I still hope you'll change $ to $len or $length.. $&1?2:3 just doesn't
 look very nice to me :)


 xs0

Mar 07 2005
parent xs0 <xs0 xs0.com> writes:
Well, it's your call, but I think it would fit the 
classes-can-have-array-semantics strategy.. otoh, I guess it's not that 
important (as in, it is not strictly necessary, because one can always 
use obj.length).. it would allow use of $ in templates (that can accept 
either arrays or array-like objects), though..

Anyway, if it takes 5 minutes (for you to implement it), I guess it's 
worth it, if it takes 2 hours, I guess it's not (at least at this time).


xs0


Walter wrote:
 "xs0" <xs0 xs0.com> wrote in message news:d0iv7h$rqf$1 digitaldaemon.com...
 
Hmm, now that I think about it, it would be neat to have $ call length()
on classes?

It could, it's just more junk in the compiler :-(

Mar 08 2005
prev sibling next sibling parent Derek Parnell <derek psych.ward> writes:
On Mon, 07 Mar 2005 16:28:07 -0700, Benji Smith wrote:

 I gotta say, I strongly strongly strongly dislike the current proposal
 on the table to use a single-character symbol (like $ or   or #) to
 represent the length of an array.
 
 I don't like it at all.
 
 In my opinion, there needs to be some consistency in the use of
 keywords and symbols to convey both the syntax and semantics of the
 language.
 
 Up until now, that usage has been pretty consistent. Symbolic
 characters have (so far) been used exclusively as operators. Whenever
 the language has needed a way to express properties, it has used
 keywords.
 
 The separation is nice...
 
 symbols --> syntax
 keywords --> semantics
 
 The use of a single symbolic character in a semantic context, to
 denote the "length" property is undesirable not because it's "ugly" or
 because it "looks like perl" but because it violates the existing
 conventions of syntactical and semantic expression in the language.
 
 To me, a proposal like this seems like a knee-jerk reaction to a small
 problem (collision with some existing variable names) rather than
 reflecting a well-thought-out design.
 
 On the other hand, if we want to introduce  #$^ characters as prefixes
 for properties, I might support that kind of syntax...
 
       int[] slice = full_array[x .. ^length];
 
 ...but I really really really dislike the inconsistency introduced
 into the language if we start using symbol characters as shortcuts for
 properties.
 
 And that's all I've got to say.
 
 Thaks,
 
 --Benji Smith

Well said and well argued. When I sit down and think about it, my only criteria are that it be short, legible, meaningful, and doesn't clash with any identifiers. So I'd back something like $len, #len, ^len, or len. But I guess $length, et al would also suffice. result_array[$len] = full_array[$len - var .. index_array[$len]] to me is tidier than result_array[result_array.length] = full_array[full_array.length - var .. index_array[index_array.length]] -- Derek Melbourne, Australia 8/03/2005 10:40:12 AM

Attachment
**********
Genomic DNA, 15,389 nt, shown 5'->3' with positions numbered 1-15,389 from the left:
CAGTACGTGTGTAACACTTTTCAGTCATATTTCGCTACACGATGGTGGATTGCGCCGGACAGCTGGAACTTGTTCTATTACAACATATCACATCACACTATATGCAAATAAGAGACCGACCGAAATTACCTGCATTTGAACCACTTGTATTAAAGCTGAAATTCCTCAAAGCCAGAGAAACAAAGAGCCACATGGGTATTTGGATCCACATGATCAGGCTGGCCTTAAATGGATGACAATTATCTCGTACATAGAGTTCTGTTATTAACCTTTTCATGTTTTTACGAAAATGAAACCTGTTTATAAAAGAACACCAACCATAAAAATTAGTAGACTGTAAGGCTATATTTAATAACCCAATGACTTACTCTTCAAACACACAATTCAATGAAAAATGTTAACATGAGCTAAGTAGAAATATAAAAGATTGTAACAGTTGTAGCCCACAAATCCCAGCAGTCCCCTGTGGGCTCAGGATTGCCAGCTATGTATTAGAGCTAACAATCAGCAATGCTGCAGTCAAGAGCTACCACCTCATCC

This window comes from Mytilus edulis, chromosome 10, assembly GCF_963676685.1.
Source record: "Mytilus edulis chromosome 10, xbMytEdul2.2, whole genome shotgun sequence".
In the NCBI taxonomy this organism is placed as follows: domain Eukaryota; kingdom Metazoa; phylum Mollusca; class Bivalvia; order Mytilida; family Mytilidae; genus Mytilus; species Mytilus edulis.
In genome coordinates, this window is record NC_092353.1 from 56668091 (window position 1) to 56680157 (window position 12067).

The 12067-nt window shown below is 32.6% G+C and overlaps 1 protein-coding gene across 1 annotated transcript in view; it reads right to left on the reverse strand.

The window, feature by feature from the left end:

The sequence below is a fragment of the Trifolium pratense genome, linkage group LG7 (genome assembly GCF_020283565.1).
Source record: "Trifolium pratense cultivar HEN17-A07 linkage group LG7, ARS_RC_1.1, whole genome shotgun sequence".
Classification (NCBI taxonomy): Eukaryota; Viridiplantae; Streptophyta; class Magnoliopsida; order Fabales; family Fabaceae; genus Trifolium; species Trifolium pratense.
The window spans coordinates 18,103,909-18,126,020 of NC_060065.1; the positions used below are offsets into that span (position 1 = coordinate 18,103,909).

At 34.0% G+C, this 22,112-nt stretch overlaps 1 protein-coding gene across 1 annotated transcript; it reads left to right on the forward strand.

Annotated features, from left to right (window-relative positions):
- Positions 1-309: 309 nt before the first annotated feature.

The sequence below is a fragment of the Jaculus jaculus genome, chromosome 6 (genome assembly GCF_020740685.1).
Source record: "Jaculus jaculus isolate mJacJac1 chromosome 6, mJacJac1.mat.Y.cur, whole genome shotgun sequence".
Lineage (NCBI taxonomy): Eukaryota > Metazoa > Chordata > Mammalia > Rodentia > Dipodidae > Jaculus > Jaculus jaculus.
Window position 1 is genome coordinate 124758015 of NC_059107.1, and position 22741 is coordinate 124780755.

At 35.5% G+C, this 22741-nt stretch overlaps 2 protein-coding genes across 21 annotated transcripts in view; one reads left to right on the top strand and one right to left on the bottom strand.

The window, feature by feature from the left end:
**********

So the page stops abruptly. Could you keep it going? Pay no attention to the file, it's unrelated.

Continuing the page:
Mar 07 2005
prev sibling parent "Matthew" <admin.hat stlsoft.dot.org> writes:
"Benji Smith" <dlanguage xxagg.com> wrote in message
news:21op21541aju6v0j4b8giivhdfv6g9fjp4 4ax.com...
I gotta say, I strongly strongly strongly dislike the current proposal
 on the table to use a single-character symbol (like $ or   or #) to
 represent the length of an array.

 I don't like it at all.

 In my opinion, there needs to be some consistency in the use of
 keywords and symbols to convey both the syntax and semantics of the
 language.

 Up until now, that usage has been pretty consistent. Symbolic
 characters have (so far) been used exclusively as operators. Whenever
 the language has needed a way to express properties, it has used
 keywords.

 The separation is nice...

 symbols --> syntax
 keywords --> semantics

 The use of a single symbolic character in a semantic context, to
 denote the "length" property is undesirable not because it's "ugly" or
 because it "looks like perl" but because it violates the existing
 conventions of syntactical and semantic expression in the language.

 To me, a proposal like this seems like a knee-jerk reaction to a small
 problem (collision with some existing variable names) rather than
 reflecting a well-thought-out design.

 On the other hand, if we want to introduce  #$^ characters as prefixes
 for properties, I might support that kind of syntax...

      int[] slice = full_array[x .. ^length];

 ...but I really really really dislike the inconsistency introduced
 into the language if we start using symbol characters as shortcuts for
 properties.

 And that's all I've got to say.

Largely agree. I'm now off the idea of $ as a standalone 'keyword', but rather as a local-context modifier, whatever that means. For the record, I think should be reserved for future insights by Walter. # is already reserved as preprocessor stuff (albiet only used by #line) ^ is an arithmetic operator, so not suitable. (It also looks like that awful C++.NET syntax.)
Mar 08 2005